Mathematical model of SOD
Shape based kinetic outlier detection (SOD) was based on the shapes of the amplification curves. In order to fit fluorescence raw data, nonlinear regression fitting of 5-parameter Richards function, an extension of the logistic growth curve, was used [11, 25].
where x is the cycle number, F x is the reaction fluorescence at cycle x, F max is the maximal reaction fluorescence, F b is the background reaction fluorescence and b, c and d represents the estimated coefficients. Nonlinear regressions for 5-parameter Richards functions were performed determining unweighted least squares estimates of parameters using the Levenberg-Marquardt method.
The shape parameters used were the plateau value of amplification curve (F max ), tangent straight line slope in inflection point (m) and y-coordinate of inflection point (Y f ) (Additional file 2).
The y-coordinate of inflection point (Y f ) was calculated as follows:
and the tangent straight line slope (m) was estimated as:
Normal distribution of F max , Y f and m parameters, obtained from standard samples, was checked using the Kolmogorov-Smirnov test for normality; the significance of the correlation between these parameters and input DNA concentrations, expressed as Log(DNA), was tested with a t test as follows:
where r is the Pearson coefficient and n the sample size (n = 72). The multivariate normality of the adopted reference set was evaluated according to Rencher AC  (Additional file 3). In addition, the asymmetry (Asym) of the amplification curves was estimated as follows:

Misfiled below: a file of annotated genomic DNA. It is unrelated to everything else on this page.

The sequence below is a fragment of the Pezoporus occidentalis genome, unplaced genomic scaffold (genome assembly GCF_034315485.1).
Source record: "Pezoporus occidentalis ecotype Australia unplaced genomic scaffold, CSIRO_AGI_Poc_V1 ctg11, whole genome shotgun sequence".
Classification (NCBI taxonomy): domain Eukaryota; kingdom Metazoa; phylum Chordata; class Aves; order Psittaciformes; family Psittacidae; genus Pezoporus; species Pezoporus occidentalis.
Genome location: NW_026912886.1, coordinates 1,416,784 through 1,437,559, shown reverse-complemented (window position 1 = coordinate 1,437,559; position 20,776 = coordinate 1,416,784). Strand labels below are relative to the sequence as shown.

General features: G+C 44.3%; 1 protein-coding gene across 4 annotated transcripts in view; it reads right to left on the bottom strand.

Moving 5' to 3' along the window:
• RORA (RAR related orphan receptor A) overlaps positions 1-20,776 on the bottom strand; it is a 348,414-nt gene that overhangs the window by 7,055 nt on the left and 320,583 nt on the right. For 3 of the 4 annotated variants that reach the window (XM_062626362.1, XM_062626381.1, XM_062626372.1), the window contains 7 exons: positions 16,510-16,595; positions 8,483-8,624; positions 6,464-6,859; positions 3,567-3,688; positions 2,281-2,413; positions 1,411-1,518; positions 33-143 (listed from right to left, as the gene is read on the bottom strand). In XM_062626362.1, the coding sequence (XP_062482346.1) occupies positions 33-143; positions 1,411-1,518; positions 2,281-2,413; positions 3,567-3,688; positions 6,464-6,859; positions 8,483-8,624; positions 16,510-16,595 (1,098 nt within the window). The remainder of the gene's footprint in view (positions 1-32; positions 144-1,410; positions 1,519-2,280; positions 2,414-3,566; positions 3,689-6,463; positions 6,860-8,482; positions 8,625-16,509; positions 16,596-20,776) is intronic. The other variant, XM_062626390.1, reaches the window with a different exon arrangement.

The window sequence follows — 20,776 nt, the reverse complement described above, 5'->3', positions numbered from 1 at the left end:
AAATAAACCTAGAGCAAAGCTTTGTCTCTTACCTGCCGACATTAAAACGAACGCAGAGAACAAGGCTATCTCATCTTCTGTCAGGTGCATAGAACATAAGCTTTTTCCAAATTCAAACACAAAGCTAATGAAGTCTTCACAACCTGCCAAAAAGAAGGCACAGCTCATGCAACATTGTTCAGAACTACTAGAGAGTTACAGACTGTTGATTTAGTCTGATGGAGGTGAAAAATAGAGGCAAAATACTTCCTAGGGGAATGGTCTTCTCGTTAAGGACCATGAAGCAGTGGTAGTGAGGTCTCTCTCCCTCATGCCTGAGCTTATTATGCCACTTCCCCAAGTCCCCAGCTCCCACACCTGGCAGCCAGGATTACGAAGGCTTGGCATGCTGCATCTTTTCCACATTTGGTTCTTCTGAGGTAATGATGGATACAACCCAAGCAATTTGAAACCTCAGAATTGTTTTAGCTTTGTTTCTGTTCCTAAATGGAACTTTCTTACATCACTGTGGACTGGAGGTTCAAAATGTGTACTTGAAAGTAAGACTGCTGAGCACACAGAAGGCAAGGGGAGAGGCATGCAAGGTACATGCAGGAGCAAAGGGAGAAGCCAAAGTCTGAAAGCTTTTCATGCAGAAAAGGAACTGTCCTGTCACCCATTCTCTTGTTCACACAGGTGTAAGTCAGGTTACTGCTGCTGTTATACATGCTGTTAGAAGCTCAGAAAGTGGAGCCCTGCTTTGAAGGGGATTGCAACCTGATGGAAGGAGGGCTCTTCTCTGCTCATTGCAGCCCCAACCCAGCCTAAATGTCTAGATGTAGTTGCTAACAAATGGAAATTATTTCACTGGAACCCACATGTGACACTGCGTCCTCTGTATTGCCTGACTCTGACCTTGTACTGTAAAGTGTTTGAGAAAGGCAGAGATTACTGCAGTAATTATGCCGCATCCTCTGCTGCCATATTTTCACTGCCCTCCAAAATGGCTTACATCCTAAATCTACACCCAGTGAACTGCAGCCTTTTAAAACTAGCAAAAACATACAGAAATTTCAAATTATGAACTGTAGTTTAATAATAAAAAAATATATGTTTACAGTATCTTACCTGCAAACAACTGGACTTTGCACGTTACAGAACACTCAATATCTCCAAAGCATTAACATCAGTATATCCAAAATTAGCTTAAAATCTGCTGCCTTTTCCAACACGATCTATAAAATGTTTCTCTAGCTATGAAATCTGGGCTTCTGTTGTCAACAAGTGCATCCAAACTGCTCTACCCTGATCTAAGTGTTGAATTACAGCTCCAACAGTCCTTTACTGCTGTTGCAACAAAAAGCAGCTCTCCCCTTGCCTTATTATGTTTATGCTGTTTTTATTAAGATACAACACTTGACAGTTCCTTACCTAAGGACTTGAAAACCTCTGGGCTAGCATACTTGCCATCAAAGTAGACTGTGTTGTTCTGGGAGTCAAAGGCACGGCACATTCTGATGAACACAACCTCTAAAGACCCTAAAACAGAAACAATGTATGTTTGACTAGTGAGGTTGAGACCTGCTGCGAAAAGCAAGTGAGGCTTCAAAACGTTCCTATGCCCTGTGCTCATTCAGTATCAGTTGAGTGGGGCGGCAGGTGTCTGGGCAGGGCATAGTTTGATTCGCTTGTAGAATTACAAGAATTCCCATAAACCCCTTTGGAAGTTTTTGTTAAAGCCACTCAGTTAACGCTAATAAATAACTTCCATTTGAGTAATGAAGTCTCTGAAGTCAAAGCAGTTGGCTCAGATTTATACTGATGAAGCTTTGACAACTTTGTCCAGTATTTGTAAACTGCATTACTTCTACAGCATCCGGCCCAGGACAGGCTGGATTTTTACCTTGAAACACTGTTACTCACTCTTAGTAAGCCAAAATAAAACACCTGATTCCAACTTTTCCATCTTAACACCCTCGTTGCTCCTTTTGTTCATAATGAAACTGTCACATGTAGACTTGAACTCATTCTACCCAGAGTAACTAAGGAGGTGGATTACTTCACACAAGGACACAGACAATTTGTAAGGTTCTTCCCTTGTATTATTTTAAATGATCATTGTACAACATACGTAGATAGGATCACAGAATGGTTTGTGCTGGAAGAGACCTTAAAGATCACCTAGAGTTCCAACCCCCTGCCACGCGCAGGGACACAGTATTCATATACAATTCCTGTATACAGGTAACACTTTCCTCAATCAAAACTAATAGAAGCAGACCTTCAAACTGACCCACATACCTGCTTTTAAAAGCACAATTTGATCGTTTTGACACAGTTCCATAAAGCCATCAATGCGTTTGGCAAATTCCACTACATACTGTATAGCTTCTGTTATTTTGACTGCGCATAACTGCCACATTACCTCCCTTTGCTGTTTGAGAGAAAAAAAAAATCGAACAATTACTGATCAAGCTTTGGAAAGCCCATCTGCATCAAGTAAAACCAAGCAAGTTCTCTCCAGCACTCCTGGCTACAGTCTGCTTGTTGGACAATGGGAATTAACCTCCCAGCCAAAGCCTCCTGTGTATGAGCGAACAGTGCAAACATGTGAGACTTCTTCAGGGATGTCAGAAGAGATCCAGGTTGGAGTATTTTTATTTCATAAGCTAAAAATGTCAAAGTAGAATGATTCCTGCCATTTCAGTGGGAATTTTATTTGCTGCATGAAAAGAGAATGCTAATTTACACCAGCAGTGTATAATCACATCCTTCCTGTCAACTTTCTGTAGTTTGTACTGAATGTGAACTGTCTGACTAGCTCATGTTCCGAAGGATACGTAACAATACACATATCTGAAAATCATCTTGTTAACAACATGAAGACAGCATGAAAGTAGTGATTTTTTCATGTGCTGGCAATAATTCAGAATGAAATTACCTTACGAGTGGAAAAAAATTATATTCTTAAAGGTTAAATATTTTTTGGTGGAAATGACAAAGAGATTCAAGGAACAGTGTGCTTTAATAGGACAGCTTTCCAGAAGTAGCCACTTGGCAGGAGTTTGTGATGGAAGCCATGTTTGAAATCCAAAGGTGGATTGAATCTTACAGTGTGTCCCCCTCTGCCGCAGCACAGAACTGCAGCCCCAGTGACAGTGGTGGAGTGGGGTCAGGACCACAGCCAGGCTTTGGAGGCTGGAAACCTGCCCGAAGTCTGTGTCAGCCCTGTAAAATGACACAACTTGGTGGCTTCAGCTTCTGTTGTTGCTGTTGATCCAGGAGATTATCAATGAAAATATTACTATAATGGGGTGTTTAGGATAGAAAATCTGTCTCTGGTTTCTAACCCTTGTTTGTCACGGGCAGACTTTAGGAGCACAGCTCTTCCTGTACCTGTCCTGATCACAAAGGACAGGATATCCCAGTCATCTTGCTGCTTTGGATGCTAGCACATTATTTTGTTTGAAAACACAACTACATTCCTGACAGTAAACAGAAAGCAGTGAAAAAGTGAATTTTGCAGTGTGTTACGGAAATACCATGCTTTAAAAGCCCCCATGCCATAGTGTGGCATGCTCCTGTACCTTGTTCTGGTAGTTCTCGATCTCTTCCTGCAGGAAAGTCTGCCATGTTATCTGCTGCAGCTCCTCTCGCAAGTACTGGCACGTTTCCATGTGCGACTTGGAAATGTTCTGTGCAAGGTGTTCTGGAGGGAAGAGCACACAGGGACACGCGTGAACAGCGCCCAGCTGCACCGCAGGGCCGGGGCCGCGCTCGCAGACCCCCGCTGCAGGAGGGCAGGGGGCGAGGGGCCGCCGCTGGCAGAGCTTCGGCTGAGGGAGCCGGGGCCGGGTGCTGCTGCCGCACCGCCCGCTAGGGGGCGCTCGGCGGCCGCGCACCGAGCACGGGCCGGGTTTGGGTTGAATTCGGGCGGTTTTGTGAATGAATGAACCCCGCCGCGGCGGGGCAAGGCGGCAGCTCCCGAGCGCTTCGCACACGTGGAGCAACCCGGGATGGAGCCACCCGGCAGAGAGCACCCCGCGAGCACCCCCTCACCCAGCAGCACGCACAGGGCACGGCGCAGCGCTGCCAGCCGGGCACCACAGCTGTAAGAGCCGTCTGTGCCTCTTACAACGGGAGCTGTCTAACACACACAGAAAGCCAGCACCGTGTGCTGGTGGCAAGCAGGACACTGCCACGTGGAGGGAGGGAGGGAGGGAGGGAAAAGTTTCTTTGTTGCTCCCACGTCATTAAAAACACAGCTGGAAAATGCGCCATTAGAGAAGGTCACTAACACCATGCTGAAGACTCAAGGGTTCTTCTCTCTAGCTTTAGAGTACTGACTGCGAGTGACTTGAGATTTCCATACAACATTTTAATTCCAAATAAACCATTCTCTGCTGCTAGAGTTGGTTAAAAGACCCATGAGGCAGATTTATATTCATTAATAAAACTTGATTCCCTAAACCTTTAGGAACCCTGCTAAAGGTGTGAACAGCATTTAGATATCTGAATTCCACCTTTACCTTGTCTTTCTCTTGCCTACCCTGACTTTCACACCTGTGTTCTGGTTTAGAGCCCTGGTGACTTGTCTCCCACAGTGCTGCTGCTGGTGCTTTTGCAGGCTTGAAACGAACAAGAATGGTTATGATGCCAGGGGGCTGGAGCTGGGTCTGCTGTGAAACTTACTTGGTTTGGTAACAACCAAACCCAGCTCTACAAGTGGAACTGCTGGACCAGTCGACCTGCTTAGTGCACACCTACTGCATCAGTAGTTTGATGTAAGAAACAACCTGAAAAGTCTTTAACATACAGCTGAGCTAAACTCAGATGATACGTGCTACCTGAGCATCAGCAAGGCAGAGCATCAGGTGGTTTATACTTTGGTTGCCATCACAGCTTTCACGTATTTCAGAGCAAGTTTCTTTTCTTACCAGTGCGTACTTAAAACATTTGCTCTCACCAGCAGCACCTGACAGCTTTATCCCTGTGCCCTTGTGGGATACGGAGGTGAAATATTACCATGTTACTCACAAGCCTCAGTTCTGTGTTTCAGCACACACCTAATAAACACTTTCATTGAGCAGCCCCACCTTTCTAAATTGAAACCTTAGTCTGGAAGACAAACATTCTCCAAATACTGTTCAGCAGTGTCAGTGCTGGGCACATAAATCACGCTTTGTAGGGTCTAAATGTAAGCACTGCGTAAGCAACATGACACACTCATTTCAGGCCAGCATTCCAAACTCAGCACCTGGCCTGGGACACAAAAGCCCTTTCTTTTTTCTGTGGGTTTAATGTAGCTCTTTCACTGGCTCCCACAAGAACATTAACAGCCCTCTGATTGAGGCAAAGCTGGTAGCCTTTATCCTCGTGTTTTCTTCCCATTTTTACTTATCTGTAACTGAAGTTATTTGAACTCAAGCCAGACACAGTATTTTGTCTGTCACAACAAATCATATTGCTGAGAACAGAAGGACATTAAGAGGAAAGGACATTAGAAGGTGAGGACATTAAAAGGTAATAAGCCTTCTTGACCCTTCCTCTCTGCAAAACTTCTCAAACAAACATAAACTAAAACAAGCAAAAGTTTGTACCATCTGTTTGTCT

replacing Y f and F max , Eq. 5 can be simplified as: . In agreement with this equation the curve is symmetric (that is Asym = 0) when d = 1, or 2*Yf = Fmax. On the contrary, when d>1 we have 2*Yf<Fmax (the curve is asymmetric) hence Asym>0.
Statistical model of SOD
After developing a method to estimate three different shape-parameters (F max , Y f , m), the next step was to set a criterion to identify test samples that deviated from expected values. This was done using sample vector which can be calculated for each experimental amplification; if y belongs to a multivariate normal distribution, with mean vector and Σ the corresponding variance-covariance matrix, the (y-μ)' Σ-1(y-μ) value (Mahalanobis distance) has asymptotic χ2 distribution, with 3 degrees of freedom. The Mahalanobis distance is based on correlations between variables through which different patterns can be identified and analyzed. It is a useful way of determining the similarity of an unknown multivariate sample set to a known one. It takes into account the correlations of the data set and is not dependent on the scale of measurements. Mean vector and variance-covariance matrix were calculated from shape parameters of standard curve samples. Then if χ2 > 7.81, we can reject the null hypothesis (with α = 0.05) and establish that the shape of the amplification curve is different from the shape of the standard curve samples, considering all three parameters . All elaborations and graphics were obtained using Excel (Microsoft), Statistica 6.0 (Statsoft) and Statistical Package for Social Sciences (SPSS 13.0).
Standard curve SOD analysis
The SOD model relies on the assumption that in order to achieve a reliable quantification, the amplification curves of unknown samples should not be significantly different from those of the standard curve. We introduced the idea that the amplification kinetic can be monitored by the shape of the amplification curve. The shape of amplification curves was parameterized using the nonlinear regression fitting of the Richards function on the fluorescence readings . This mathematical procedure allowed us to obtain the five parameters characteristic of the Richards equation. These values were subsequently used to calculate the slope of the tangent at the inflection point (m), the y-coordinate of the inflection point (y f ) and the maximum fluorescence value (F max ) of the reading. Finally, these three parameters allowed us to create a "fingerprint" for each amplification curve.